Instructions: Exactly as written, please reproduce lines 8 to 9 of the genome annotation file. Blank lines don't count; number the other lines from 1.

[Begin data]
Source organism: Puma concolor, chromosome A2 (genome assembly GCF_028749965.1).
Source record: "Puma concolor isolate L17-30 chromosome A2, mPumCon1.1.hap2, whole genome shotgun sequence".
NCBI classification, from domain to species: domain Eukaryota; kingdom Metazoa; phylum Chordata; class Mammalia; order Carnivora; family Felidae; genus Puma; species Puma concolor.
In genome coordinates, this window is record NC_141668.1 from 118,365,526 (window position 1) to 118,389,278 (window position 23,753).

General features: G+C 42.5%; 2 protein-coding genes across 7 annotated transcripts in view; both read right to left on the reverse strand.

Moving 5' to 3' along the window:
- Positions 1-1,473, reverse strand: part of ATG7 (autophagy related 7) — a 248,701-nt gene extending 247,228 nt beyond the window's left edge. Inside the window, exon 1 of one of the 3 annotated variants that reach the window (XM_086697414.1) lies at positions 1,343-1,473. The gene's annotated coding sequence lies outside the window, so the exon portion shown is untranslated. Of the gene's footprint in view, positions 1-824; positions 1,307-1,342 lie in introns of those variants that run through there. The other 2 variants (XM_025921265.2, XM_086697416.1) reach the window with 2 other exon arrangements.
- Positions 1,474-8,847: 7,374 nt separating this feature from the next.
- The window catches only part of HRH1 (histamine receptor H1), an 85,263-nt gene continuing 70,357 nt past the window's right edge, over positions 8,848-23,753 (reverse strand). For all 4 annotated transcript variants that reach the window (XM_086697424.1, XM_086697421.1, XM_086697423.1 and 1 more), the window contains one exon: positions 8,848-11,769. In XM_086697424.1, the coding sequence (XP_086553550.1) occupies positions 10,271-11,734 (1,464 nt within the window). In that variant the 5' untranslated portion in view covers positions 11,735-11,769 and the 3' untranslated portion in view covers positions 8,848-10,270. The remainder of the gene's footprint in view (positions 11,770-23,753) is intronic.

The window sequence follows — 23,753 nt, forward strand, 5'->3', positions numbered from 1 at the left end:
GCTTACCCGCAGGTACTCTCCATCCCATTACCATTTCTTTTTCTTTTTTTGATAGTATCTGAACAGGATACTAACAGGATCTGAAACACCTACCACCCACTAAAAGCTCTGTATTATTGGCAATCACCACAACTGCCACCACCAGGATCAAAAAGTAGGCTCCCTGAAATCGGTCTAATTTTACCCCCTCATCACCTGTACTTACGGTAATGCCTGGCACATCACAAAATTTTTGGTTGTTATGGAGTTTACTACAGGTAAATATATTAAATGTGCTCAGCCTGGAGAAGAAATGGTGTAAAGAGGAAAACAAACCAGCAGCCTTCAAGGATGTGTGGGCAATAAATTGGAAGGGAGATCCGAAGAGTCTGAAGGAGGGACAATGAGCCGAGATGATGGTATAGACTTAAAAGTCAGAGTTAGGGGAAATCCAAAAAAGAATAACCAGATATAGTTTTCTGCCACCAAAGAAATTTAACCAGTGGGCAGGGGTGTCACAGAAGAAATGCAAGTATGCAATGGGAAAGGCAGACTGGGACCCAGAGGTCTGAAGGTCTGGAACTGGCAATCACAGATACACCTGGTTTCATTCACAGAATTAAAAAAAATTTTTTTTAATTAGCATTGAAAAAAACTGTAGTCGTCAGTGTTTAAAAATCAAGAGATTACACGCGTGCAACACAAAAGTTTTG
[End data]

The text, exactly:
- Positions 1,474-8,847: 7,374 nt separating this feature from the next.
- The window catches only part of HRH1 (histamine receptor H1), an 85,263-nt gene continuing 70,357 nt past the window's right edge, over positions 8,848-23,753 (reverse strand). For all 4 annotated transcript variants that reach the window (XM_086697424.1, XM_086697421.1, XM_086697423.1 and 1 more), the window contains one exon: positions 8,848-11,769. In XM_086697424.1, the coding sequence (XP_086553550.1) occupies positions 10,271-11,734 (1,464 nt within the window). In that variant the 5' untranslated portion in view covers positions 11,735-11,769 and the 3' untranslated portion in view covers positions 8,848-10,270. The remainder of the gene's footprint in view (positions 11,770-23,753) is intronic.